Beatrice Watson

Beatrice Watson has devoted both her working and personal life to ensuring peace, equality and justice for all, especially for immigrant and refugee women.

As a human rights officer with the Manitoba Human Rights Commission, Watson has spoken to hundreds of Manitoba newcomers, primarily women, about their rights and responsibilities under the Human Rights Code. As part of the Immigrant Women’s Association of Manitoba, she has worked to see that the needs of immigrant and refugee women are recognized today, to ensure a better quality of life for them and their families.

Watson is the community town crier, keeping the community informed of matters of interest to the Black and Caribbean communities, in particular. She is the founder of Global Eyes Magazine, a quarterly publication carrying news of the activities, contributions and concerns of Manitoba’s African and Caribbean communities. It also highlights activities of other community organizations, especially women’s organizations, in the campaign for peace and equality for all. In 1990, the first Global Eyes was published. Watson has now taken to social media to share useful and inspiring insights with her readers.

The author of the novel Poison of my Hate, Watson’s writings can be found in numerous newspapers, including the Winnipeg Free Press, London Free Press, and the Toronto Sun. She is a storyteller at heart.

Originally from Guyana, Watson has called Manitoba home for more than 30 years. She continues to be a strong advocate in the African and Caribbean communities and her community work illustrates her ability to make strong linkages to other communities, in outstanding ways.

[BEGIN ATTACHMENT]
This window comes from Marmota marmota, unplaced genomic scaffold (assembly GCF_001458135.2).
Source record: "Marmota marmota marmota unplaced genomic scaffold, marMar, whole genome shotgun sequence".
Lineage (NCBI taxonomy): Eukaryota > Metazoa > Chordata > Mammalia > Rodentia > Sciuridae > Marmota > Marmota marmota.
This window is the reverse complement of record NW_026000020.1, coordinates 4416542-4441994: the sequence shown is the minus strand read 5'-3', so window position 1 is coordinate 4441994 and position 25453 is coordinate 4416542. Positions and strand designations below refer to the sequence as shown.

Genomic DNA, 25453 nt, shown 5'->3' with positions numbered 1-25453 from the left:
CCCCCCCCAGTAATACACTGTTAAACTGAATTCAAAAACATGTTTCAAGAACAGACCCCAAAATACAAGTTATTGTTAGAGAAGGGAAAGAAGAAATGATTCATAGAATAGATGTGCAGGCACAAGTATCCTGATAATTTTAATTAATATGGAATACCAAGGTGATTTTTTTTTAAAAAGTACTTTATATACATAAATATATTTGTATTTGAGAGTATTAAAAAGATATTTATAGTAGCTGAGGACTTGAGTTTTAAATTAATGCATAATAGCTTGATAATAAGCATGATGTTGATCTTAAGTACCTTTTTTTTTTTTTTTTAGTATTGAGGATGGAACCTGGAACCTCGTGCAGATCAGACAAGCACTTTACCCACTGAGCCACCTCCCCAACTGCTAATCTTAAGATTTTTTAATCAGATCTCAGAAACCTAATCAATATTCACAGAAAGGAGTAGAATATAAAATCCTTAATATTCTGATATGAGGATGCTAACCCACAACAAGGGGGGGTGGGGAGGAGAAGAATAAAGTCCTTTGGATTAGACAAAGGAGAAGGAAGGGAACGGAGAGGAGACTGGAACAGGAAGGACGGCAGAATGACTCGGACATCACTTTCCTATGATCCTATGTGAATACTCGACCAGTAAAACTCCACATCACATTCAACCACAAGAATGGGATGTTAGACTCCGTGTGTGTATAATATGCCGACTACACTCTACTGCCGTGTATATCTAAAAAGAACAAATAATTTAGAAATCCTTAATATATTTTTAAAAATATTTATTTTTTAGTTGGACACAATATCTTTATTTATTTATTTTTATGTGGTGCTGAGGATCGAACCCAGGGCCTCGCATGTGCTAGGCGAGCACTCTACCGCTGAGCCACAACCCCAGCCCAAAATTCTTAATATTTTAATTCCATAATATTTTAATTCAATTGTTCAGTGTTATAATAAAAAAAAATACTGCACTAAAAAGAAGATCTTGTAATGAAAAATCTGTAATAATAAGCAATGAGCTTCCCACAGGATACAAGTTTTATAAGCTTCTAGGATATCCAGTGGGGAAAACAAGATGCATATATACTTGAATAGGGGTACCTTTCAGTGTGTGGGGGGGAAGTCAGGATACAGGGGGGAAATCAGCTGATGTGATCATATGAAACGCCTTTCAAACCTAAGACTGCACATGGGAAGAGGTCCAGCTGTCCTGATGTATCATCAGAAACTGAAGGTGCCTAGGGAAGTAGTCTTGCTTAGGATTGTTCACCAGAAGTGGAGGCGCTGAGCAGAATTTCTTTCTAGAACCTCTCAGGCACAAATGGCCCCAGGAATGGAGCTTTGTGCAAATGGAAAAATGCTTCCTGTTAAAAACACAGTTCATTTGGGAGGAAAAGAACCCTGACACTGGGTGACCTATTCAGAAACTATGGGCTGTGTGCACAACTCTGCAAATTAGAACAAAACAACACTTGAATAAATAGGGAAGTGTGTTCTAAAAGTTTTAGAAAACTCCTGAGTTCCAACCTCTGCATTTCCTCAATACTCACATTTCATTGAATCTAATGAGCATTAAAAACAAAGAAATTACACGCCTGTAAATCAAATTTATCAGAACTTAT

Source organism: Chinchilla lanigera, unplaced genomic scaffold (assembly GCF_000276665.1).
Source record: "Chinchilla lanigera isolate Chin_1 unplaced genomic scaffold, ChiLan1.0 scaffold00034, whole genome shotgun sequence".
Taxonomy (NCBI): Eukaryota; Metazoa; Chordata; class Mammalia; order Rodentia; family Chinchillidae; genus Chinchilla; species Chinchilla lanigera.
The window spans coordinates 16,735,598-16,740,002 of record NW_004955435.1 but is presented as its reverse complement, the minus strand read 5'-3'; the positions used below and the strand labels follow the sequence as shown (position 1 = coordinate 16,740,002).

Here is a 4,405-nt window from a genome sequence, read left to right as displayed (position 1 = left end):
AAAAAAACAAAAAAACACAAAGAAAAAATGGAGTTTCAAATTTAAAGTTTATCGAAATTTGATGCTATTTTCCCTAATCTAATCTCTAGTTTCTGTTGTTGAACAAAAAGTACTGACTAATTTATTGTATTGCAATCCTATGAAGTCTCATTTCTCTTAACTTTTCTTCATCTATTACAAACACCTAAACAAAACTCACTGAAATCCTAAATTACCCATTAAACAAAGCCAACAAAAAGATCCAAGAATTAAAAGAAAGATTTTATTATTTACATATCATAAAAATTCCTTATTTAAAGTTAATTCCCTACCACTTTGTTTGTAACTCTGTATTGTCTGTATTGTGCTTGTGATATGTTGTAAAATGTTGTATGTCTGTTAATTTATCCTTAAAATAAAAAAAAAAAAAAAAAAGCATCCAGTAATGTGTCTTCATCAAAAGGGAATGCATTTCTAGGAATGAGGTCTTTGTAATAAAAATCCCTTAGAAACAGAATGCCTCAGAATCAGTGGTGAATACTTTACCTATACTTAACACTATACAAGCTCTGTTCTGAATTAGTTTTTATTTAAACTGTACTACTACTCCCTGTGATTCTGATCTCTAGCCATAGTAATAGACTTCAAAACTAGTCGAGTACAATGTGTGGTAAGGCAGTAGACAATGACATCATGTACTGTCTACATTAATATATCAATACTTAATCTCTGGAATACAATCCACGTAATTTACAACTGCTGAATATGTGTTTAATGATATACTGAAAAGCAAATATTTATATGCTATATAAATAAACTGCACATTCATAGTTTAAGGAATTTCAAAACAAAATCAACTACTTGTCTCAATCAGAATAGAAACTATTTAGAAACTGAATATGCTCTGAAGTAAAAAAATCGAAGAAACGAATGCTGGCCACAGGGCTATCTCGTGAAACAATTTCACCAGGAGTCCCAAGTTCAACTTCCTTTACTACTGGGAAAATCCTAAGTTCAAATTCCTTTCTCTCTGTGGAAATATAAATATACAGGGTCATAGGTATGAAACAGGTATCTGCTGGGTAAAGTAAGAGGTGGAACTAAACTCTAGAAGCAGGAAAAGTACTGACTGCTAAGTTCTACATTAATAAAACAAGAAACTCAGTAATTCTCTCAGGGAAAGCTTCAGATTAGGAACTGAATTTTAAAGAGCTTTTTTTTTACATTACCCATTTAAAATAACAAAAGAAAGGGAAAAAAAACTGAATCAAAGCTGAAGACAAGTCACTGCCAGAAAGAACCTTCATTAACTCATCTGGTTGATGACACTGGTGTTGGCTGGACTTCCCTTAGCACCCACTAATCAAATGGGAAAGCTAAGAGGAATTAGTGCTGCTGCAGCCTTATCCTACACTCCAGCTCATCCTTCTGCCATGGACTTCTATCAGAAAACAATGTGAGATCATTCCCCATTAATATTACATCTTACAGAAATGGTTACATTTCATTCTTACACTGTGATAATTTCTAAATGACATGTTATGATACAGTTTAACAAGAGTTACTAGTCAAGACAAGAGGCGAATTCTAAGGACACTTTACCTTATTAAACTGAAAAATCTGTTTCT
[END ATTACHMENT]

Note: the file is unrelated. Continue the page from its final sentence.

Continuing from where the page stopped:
Watson has a Bachelor’s degree in anthropology and women’s studies from the University of Manitoba; Radio, TV and Journalism Diploma from Lambton College in Sarnia. Ontario; Management Certificate for Women from University of Manitoba; Mediator Diploma from Mediation Services and certificates in areas such as workshop facilitation in anti-racism, self-empowerment and was an original facilitators in Circles for Reconciliation. Watson is an inspiring public speaker.

Among the honours bestowed upon her, she was the 2013 recipient of the Manitoba Women Advisory Council and the YMCA-YWCA of Winnipeg Eira Babs Friesen Lifetime Achievement Award; the Black History Month Human Rights Award and Community Award; and, The Guyanese Cultural Organization Community Involvement Award.

Watson’s long-standing volunteer involvement in the community has also included the Congress of Black Women, the Legal Education Action Fund for Women (LEAF), and the Fort Garry Women’s Resource Centre and Mediation Services (Winnipeg). She has supported, mentored and guided many young women in the community, encouraging them to follow their dreams. She believes in a community where we all live in harmony, as equals, respectful of all other cultures and beliefs.

The motto that guides her life comes from the Baha’i Faith: “We are flowers of one garden and leaves of one tree.” Watson vows to continue working for the unity of all people, equality and justice for all. Watson believes we have to work to ensure that our human rights are respected.

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